Many people dream of vacationing in exotic locations, while some are simply choosing to live in different places. And working from anywhere is now an emerging option for people choosing a different way of life (and work).
Imagine working next to an expansive sandy beach or in the mountains. Getting a massage in the middle of the day. Eating healthy local food. Exploring new cities, hopping to islands and hiking on trails during breaks. Always having something unknown to experience and explore, including living in a state of curiosity.
Mainstream media reports on where expats are flocking to and countries are also setting up ways to attract financially stable workers. Bloomberg recently identified a number of cities trying to attract expat workers, which include:
- Kuala Lumpur, an affordable business and travel hub;
- Lisbon, a hipster destination with a “mix of culture, nightlife and warm weather;”
- Dubai, a desert city of the future;
- Bangalore, one of the world’s fastest-growing tech hubs;
- Mexico City, a center of entrepreneurs and startups in Latin America, ; and
- Rio de Janeiro, a Brazilian Paris .
For people looking at working from anywhere, what’s important is high speed Internet, cost of living, not working around the clock and access to local adventures. And there are emerging needs as more choose this path.
Meeting Emerging Digital Nomad Needs
And then there are what we call digital nomads—remote workers who travel to different locations on a regular basis. There are digital nomad villages popping up across the world. Brazil is following Portugal and Croatia, in opening one soon.
There are over 44 countries offering digital nomad visas as a way to attract remote workers and digital nomads. Indonesia is planning a tax-free 5-year nomad visa.
Recently, Thailand announced a 10-year digital nomad visa, which digital nomads are questioning. Why? Because the requirements include:
- Earning an annual income of US$80,000 for each of the past two years, unless you have an advanced degree or special skill.
- Needing a minimum of five years’ experience in your relevant field of work, and the company you work for must have a combined revenue of at least US$150 million in the last three years.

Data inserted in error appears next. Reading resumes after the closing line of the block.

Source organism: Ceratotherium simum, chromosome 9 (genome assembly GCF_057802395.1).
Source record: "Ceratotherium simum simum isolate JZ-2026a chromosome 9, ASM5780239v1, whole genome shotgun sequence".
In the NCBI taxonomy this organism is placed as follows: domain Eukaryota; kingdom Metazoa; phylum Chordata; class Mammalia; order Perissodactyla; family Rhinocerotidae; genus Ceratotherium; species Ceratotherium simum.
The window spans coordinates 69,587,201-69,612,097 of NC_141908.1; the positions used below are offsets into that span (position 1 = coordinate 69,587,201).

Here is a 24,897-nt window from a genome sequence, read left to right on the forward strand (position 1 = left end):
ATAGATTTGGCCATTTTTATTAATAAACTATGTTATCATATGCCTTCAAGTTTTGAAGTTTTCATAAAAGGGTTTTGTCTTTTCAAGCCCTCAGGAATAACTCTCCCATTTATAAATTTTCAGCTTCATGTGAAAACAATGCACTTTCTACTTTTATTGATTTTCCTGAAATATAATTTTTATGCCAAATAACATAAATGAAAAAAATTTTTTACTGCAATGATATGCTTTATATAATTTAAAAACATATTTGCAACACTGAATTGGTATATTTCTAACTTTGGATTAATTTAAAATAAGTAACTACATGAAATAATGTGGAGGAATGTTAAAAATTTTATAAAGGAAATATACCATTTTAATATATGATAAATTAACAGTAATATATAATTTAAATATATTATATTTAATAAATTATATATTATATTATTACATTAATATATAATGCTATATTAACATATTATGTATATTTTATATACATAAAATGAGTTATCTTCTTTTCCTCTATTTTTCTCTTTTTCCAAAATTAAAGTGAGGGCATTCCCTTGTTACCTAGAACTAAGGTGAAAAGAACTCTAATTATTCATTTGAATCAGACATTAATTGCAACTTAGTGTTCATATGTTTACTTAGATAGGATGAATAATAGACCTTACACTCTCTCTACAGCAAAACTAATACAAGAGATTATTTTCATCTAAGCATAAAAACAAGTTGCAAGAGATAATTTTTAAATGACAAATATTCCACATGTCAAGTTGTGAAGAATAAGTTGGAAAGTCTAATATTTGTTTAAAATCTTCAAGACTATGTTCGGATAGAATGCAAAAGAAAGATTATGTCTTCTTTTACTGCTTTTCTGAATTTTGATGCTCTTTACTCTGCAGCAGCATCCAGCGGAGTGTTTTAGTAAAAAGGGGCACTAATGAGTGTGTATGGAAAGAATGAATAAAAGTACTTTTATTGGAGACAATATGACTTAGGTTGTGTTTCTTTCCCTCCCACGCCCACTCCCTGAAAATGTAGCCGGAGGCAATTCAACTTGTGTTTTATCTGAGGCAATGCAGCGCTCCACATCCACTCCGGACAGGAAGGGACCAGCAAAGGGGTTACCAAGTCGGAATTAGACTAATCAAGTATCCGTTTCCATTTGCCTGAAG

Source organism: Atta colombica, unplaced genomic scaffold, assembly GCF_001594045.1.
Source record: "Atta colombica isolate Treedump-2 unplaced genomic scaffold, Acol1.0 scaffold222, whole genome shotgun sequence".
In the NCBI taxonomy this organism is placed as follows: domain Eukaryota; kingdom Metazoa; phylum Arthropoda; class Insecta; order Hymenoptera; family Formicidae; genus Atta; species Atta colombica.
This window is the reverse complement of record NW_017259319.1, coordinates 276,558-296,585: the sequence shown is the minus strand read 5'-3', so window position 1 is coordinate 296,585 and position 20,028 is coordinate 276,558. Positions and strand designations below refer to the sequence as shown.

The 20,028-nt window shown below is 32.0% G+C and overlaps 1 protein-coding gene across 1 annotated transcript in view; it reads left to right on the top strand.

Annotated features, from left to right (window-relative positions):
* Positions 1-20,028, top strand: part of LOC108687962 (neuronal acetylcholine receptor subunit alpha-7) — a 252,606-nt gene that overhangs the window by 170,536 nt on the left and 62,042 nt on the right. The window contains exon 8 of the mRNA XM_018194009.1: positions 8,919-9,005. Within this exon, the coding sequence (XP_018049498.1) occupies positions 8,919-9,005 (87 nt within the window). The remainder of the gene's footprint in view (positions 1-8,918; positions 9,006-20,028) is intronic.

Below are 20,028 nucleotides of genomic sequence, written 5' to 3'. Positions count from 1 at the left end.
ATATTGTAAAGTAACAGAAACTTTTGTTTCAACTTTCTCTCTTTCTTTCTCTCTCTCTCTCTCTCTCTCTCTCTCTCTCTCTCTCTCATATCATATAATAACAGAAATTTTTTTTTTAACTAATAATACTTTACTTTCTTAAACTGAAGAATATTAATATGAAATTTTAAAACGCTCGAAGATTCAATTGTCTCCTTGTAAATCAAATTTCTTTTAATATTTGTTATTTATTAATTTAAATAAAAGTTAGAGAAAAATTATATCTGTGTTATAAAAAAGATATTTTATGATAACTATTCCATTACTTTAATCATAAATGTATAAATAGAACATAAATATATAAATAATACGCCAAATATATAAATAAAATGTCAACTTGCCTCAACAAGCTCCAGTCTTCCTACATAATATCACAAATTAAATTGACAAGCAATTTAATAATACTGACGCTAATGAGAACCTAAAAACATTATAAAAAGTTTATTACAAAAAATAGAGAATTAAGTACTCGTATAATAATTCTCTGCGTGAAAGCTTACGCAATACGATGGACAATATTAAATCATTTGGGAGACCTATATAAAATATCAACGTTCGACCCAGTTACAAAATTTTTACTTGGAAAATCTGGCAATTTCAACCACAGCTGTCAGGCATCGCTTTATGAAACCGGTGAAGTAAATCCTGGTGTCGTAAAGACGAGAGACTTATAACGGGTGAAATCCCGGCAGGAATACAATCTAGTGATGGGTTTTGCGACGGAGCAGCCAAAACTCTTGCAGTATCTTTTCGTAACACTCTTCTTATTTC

When looking closely at this new visa, who the Thai Investment Board is targeting include:
- Wealthy global citizens (over US$1 million in assets).
- Wealthy pensioners (aged 50 and above with a stable income).
- Work-from-Thailand professionals (remote workers employed by well-established overseas companies).
- Highly-skilled professionals (experts working in Thai government agencies or Thailand-based research centers, higher education institutions, business entities, etc).
What Digital Nomads Are Looking For
Many digital nomads work for startups, which don’t meet the $150M revenue requirement. Many are independent contractors and freelancers who don’t like to engage in bureaucracy. Some prefer to pay the Thai elite visa and have an offshore company. There is no income tax for offshore revenue if not remitted in the country in the same year and there is no crypto tax.
Thailand is looking to attract tech workers who want the flexibility of working remotely. From a digital nomads perspective, their emerging needs are not taken into account. And every country, and every person, has an opportunity to experiment and learn what works for them.
Many emerging shifts taking place in our world are not being reported in mainstream media or studied in surveys. Some of what is happening is hard for many people to grasp.
It will be interesting to watch these emerging shifts and how we work continues to transform.